Wherever you go—from your inbox to your favorite radio station—you’re probably hearing a lot about Black Friday. Companies would like you to be thinking about “doorbusters”, sales, and a rush to get the good stuff before it’s gone this shopping season.
Here at Green America, we cringe when we hear “shopping season” because for big box stores and massive online retailers, the winter holidays are a time to get people to spend as much as possible, when stores lure customers in with sales that trick people into spending more than they intended, or buy without thinking of what they truly need.
Here’s why this Black Friday, we’re not buying it.
Sweatshop labor and worker abuses
From fashion to phones, most items sold on Amazon or in big box stores and department stores are made by people in factories across the globe who are paid far less than what their labor is worth. Being paid just a few dollars a day leaves workers in a cycle of poverty they’re not able to escape. This is the case in the US too, where retail workers make far less than the cost of living and retail and warehouse jobs around the holiday season can be punishing to the point of being dangerous.
Remember also, that we have far from eradicated child labor—an estimated 152 million children are victims of child labor, and could be the ones who made anything from rugs to chocolate.
For chocolates made without child labor and deforestation, try these A-rated chocolate companies.
Conventional clothes, furniture, and tech gadgets more often than not have toxic chemical finishes that provide stain-, water-, fire-, or wrinkle-proofing, or make the manufacturing process easier and have been linked to health effects like hormone disruption and cancer.
The effects of these toxins are the most serious for workers, from the factory to people opening boxes in a retail store, but the finishes may also remain on clothes and affect wearers, according to GreenPeace. Read more in Green America’s Detox Your Closet!
Plus, textile dyeing is the second largest polluter of water globally.
Check out our tips on shopping sustainably for clothes.
It’s not wasteful to buy things that you need—warm winter boots, a new computer when yours can’t be repaired, toys and books for growing kids. What’s wasteful is buying way more than what you need or can use. Presents that end up in the trash next year or fall apart after a few uses just aren’t worth it.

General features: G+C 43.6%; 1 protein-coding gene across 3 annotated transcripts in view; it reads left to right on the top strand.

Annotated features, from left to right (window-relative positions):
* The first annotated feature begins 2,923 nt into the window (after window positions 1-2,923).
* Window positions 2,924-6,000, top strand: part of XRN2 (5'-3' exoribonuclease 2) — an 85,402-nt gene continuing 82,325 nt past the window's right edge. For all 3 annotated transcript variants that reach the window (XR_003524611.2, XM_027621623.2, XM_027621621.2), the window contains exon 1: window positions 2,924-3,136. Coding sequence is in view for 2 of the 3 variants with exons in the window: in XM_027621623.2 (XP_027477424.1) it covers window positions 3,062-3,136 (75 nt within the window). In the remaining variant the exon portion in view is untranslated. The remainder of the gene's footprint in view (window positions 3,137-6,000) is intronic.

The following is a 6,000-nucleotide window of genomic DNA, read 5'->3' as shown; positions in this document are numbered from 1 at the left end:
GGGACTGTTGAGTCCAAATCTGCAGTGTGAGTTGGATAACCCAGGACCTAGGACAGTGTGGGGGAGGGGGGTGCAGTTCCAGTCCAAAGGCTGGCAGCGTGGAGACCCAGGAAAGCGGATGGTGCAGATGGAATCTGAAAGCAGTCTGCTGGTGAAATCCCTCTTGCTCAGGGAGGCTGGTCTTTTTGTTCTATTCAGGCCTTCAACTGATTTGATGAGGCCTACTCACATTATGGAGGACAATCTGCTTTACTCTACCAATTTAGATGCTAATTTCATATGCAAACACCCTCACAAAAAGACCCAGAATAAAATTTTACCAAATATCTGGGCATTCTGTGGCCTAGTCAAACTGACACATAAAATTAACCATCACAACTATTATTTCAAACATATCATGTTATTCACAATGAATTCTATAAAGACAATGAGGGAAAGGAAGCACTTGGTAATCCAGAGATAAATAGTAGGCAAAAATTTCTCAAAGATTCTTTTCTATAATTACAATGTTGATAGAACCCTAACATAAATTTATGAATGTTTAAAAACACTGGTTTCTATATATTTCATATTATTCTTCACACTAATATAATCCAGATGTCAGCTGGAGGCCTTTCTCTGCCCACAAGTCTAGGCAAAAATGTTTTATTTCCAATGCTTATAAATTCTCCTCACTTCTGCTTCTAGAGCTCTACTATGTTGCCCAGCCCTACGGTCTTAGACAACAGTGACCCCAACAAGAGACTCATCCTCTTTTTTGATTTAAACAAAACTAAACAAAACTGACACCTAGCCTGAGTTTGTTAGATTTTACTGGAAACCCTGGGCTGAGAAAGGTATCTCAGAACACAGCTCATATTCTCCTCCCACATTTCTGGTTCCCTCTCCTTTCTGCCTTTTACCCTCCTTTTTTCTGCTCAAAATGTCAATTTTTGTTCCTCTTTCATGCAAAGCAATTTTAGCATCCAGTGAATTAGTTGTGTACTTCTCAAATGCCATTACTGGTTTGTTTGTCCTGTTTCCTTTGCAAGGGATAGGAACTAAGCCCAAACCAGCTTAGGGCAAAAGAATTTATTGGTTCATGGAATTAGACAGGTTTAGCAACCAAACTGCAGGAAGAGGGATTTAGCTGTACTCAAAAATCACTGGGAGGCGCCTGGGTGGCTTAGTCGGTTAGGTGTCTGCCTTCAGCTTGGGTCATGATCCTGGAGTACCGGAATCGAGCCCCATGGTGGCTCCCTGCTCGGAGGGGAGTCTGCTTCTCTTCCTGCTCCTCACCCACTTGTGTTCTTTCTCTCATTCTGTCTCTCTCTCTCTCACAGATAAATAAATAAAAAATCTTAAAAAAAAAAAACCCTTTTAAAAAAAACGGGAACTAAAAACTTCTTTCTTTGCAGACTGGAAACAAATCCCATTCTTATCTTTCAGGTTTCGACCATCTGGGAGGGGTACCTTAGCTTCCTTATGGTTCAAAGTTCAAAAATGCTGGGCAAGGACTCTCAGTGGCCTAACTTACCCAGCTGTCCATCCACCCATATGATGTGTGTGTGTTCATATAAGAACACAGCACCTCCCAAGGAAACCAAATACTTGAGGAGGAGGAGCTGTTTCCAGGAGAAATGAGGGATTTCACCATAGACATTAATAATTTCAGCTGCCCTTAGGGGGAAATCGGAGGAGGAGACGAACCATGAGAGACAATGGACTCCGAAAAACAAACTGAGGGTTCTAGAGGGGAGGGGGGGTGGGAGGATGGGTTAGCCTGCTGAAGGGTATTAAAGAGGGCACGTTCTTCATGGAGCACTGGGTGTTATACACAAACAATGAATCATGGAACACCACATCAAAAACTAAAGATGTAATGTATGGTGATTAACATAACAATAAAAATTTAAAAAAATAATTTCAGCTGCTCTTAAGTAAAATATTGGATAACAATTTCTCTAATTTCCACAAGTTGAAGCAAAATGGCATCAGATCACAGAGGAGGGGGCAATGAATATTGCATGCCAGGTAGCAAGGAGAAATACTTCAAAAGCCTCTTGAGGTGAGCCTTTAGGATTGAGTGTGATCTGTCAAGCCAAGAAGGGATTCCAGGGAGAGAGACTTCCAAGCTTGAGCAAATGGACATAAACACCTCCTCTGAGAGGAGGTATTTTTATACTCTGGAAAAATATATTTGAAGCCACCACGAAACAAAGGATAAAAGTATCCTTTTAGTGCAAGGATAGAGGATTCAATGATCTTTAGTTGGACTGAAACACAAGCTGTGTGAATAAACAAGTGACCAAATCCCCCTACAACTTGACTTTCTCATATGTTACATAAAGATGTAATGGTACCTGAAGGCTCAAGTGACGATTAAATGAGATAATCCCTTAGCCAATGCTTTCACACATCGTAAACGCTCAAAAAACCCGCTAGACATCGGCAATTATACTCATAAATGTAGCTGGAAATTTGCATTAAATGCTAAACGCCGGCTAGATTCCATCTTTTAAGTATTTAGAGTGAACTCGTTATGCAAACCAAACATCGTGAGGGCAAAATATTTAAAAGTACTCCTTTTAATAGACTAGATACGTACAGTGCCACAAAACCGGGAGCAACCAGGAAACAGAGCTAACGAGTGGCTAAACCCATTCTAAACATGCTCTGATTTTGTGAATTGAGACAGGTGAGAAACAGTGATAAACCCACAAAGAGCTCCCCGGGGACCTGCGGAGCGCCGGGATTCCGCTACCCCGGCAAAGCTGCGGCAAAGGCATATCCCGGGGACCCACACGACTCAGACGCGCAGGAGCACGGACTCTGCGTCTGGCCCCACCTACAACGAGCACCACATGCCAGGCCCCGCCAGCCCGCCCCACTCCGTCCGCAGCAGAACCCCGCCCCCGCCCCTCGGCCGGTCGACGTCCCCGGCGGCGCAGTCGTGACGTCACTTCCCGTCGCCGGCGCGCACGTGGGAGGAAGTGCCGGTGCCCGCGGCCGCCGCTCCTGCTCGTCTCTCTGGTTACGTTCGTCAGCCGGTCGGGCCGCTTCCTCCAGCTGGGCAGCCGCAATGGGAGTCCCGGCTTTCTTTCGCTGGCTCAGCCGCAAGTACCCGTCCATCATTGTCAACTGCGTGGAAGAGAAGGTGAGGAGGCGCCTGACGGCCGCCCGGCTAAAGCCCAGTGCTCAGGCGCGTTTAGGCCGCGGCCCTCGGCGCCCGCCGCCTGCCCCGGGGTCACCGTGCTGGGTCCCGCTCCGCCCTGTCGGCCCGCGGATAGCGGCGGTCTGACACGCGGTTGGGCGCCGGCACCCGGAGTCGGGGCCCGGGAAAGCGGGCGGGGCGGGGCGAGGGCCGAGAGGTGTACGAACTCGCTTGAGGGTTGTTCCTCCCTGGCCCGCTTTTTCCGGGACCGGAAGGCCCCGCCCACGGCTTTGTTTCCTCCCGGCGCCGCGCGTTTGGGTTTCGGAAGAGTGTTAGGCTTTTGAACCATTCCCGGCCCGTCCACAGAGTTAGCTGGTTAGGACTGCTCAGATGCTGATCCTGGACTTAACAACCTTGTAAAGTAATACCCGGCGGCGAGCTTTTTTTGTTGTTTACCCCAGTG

One aspect of voting with your dollar is choosing not to spend when you don’t need to. We think some of the best gifts are the gift of experience, that have no waste—like a dinner at a favorite restaurant, a concert, or gift certificates for services you can give, like baking or babysitting.
Try some of our favorite green gifts and traditions.
Dirty energy and climate change
Did you know that despite Amazon’s pledge to reduce its climate impacts, its climate footprint is actually growing and is equal to Norway’s? A lot of that impact comes from all the products Amazon sells, including materials like plastic for toys, cobalt for phone and computer batteries, and all sorts of clothing materials that can have negative impacts on the planet.
In fact, the fashion industry emits more carbon emissions than all international flights and maritime shipping combined.
When you can, buy local products made from sustainable materials to reduce your climate impact.
Try these greener online retailers.
Skip Black Friday
This year, we encourage you to skip shopping on Black Friday. Instead, take some time to appreciate what you already have, whether it’s the items that make your house feel homey or the people in your life you love.
When you do decide to buy gifts:
- Shop certified green businesses in our Green Pages
- Try these greener alternatives to Amazon
- Support these Black- and women-owned businesses
While we cannot shop our way to sustainability, we can purchase with purpose and vote with our dollars to support businesses who reflect our values and treat people and the planet with true respect.